Book Review for “In the Crypt with a Candlestick” by Daisy Waugh.
Summary: “Sir Ecgbert Tode of Tode Hall has survived to a grand old age—much to the despair of his younger wife, Emma. But at age ninety-three he has, at last, shuffled off the mortal coil. Lady Emma Tode, thoroughly fed up with being a dutiful Lady of the Manor, wants to leave the country to spend her remaining years in Capri. Unfortunately her three tiresome children are either unwilling or unable (too mad, too lefty or too happy in Australia) to take on management of their large and important home, so the mantle passes to a distant relative and his glamorous wife. Not long after the new owners take over, Lady Tode is found dead in the mausoleum. Accident? Or is there more going on behind the scenes of Tode Hall than an outsider would ever guess?”
Age: Adult; Genres: Murder Mystery (cozy), Women, Fiction; Settings: Contemporary, UK: Yorkshire, Todeister (fictional); Other Categories: Novel, Series, Humor, Paranormal (Ghosts).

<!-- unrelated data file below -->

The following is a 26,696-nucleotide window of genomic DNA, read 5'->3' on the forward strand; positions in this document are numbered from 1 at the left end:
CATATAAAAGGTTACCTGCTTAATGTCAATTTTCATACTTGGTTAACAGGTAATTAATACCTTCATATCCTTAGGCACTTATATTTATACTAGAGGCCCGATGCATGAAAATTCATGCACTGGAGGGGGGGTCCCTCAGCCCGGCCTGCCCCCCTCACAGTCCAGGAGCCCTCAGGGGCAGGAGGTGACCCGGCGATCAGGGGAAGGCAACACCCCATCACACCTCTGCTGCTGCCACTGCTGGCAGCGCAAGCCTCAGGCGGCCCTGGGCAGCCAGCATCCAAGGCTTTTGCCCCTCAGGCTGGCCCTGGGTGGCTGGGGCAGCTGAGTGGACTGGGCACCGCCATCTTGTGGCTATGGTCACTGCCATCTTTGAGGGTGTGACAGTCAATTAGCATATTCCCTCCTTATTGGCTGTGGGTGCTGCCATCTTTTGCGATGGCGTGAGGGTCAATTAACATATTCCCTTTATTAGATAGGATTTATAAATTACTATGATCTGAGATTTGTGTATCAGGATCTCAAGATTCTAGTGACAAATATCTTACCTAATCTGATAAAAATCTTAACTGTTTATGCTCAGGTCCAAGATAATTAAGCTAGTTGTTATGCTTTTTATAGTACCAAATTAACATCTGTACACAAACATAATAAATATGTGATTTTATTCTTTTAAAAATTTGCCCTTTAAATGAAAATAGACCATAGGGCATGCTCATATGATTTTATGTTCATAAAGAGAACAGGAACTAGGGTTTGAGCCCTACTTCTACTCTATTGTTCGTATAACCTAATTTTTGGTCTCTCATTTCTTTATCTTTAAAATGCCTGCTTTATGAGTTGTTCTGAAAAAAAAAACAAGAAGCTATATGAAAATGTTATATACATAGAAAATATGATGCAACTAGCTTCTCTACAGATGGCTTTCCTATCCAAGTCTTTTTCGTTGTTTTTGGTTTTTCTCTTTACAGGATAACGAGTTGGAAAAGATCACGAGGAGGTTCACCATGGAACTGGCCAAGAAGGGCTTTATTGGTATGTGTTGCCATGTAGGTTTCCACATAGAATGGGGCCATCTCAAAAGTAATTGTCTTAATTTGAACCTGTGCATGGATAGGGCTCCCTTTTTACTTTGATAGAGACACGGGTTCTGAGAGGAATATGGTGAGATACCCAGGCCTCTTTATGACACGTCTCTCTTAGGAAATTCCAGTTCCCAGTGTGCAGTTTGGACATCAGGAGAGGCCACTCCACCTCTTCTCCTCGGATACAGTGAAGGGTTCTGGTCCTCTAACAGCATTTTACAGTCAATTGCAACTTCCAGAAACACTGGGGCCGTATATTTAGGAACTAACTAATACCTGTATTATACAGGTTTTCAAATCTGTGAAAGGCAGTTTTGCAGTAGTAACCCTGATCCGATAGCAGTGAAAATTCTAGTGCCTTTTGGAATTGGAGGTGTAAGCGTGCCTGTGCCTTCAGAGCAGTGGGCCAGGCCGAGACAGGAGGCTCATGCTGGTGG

Many years ago, I wrote a review of the Daisy Waugh novel “Melting the Snow on Hester Street” and, well, I wasn’t terribly nice about it, because she got a whole lot wrong about Jewish things (sorry about that, but it is a pet peeve of mine). However, I recall appreciating and enjoying her writing style, so despite the problems with that early work of hers, when I saw this book on Edelweiss (with what I surmised had nothing Jewish in it), I decided to ask for the ARC. Interestingly enough, what I didn’t know at the time was that a) this was first released in the UK in 2020, and b) this is the first of a series of cozy mystery novels. Well, fancy that! I also realized that the ARC I received is for the US edition, since this was already released in the UK last year. But no matter, I’m here to review this novel, and review it I will!